The 4 P’s of Marketing – The Marketing Mix strategies

The term “marketing mix” was coined in the early 1950s by Neil Borden in his American Marketing Association presidential address. This is one of the preliminary knowledge every marketer must have and is considered to be the basics of every marketing theory, which emerged henceforth.

The basic major marketing management decisions can be classified in one of the following four categories, namely Product, Price, Place (distribution) and Promotion.

Product: It is the tangible object or an intangible service that is getting marketed through the program. Tangible products may be items like consumer goods (Toothpaste, Soaps, Shampoos) or consumer durables (Watches, IPods). Intangible products are service based like the tourism industry and information technology based services or codes-based products like cellphone load and credits. Product design which leads to the product attributes is the most important factor. However packaging also needs to be taken into consideration while deciding this factor. Every product is subject to a life-cycle including a growth phase followed by an eventual period of decline as the product approaches market saturation. To retain its competitiveness in the market, continuous product extensions though innovation and thus differentiation is required and is one of the strategies to differentiate a product from its competitors.

Price: The price is the simply amount a customer pays for the product. If the price outweigh the perceived benefits for an individual, the perceived value of the offering will be low and it will be unlikely to be adopted, but if the benefits are perceived as greater than their costs, chances of trial and adoption of the product is much greater.

Place: Place represents the location where a product can be purchased. It is often referred to as the distribution channel. This may include any physical store (supermarket, departmental stores) as well as virtual stores (e-markets and e-malls) on the Internet. This is crucial as this provides the place utility to the consumer, which often becomes a deciding factor for the purchase of many products across multiple product categories.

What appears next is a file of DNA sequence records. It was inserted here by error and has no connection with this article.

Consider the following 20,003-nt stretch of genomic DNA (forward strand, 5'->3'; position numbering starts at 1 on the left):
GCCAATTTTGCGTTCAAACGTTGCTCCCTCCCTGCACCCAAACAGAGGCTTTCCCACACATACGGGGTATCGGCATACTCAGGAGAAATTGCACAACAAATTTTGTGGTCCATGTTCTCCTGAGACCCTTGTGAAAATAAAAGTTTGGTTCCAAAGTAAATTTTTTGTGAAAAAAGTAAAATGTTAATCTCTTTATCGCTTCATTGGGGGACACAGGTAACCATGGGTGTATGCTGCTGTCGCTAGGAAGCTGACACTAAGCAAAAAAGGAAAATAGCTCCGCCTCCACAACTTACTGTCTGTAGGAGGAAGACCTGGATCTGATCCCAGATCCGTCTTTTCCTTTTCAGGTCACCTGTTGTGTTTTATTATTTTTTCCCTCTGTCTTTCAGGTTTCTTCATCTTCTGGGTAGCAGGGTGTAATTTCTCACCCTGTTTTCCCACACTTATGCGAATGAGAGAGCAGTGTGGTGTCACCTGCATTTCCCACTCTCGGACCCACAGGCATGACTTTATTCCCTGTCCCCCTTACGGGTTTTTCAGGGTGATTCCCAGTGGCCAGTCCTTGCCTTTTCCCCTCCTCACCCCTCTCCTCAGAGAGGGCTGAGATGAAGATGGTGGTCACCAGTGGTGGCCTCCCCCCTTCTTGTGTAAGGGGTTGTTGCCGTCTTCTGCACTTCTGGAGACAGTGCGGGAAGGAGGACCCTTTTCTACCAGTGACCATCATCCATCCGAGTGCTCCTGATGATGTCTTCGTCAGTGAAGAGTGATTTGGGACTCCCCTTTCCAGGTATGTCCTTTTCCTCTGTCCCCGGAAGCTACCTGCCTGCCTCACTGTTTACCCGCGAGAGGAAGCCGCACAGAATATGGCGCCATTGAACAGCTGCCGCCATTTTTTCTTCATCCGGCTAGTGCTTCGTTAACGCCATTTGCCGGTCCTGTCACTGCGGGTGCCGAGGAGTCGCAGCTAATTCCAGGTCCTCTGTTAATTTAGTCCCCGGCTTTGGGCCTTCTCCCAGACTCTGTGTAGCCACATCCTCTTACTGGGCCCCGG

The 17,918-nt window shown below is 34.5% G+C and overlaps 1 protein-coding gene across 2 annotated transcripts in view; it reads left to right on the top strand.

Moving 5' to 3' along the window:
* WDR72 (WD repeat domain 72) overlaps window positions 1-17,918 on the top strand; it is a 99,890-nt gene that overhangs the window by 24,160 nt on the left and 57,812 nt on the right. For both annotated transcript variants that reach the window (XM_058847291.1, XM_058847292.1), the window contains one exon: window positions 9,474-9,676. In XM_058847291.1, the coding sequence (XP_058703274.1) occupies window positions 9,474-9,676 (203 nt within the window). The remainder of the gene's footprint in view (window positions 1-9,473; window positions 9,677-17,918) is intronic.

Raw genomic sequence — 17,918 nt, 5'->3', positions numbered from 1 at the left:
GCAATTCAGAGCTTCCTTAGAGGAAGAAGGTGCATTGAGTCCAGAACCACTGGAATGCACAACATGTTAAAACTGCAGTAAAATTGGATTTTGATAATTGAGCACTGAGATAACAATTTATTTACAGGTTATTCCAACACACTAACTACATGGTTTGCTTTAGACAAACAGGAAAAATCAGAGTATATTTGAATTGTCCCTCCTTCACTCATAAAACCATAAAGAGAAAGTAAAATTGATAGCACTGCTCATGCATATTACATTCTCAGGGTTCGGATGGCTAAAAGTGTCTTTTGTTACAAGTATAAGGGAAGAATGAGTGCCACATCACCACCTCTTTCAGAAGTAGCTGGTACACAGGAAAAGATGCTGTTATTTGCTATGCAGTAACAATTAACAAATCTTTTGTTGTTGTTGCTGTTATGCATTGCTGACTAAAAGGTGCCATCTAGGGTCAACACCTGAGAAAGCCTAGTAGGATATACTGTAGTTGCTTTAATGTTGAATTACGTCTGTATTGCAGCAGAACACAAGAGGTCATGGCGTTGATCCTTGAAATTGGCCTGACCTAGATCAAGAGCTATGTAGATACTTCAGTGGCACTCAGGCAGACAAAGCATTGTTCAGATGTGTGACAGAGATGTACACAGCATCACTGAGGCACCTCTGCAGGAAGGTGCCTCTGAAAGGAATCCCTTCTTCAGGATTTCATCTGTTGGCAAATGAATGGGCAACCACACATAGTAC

Promotion: This represents all of the communications that a marketer may use in the marketplace to increase awareness about the product and its benefits to the target segment. Promotion has four distinct elements: advertising, public relations, personal selling and sales promotion. Advertising may include using specialty packaging to showcase products, utilizing promotional products for your company, or online ads. A certain amount of crossover occurs when promotion uses the four principal elements together (e.g in film promotion). Sales staff often play a major role in promotion of a product.

So how does a marketer strategize to attain success in a marketing program, using these 4 P’s?

Offering specificity introduces the contextual customization of what needs to be done to address the questions raised in each of these 4 Ps of Marketing. What is it that the marketer is trying to provide value, through each of the “disguised value proposition” to the end consumer. In there very essence, the 4 Ps of marketing is actually a framework that allows the marketer to structure the value proposition of an existing product (or a new product at the time of launch) so as to garner the highest mindshare by distinctly structuring the same. However, that is easier said that done and many marketers fumble when it comes to playing with the real life nuances and bringing out a crisp value proposition.

Do let us know if you liked our article or if you have any questions.

Have you read our article on the 4 Cs of Marketing Mix?

Also did you read our article on the 7 P’s of Services Marketing?

These articles are highly popular posts in our educative blog.

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Arpan Kar

Professor at IIT / IIM
Prof. Kar (PhD) is a faculty member of the Information Systems & Management area in Indian Institute of Technology Delhi, one of the top universities globally. He has extensive experience in teaching, training, consultancy and research. He has over 35 high impact publications. Prior to joining academia, he has rich experience in Cognizant Business Consulting and IBM Research Laboratory. He is the Editor of Business Fundas.
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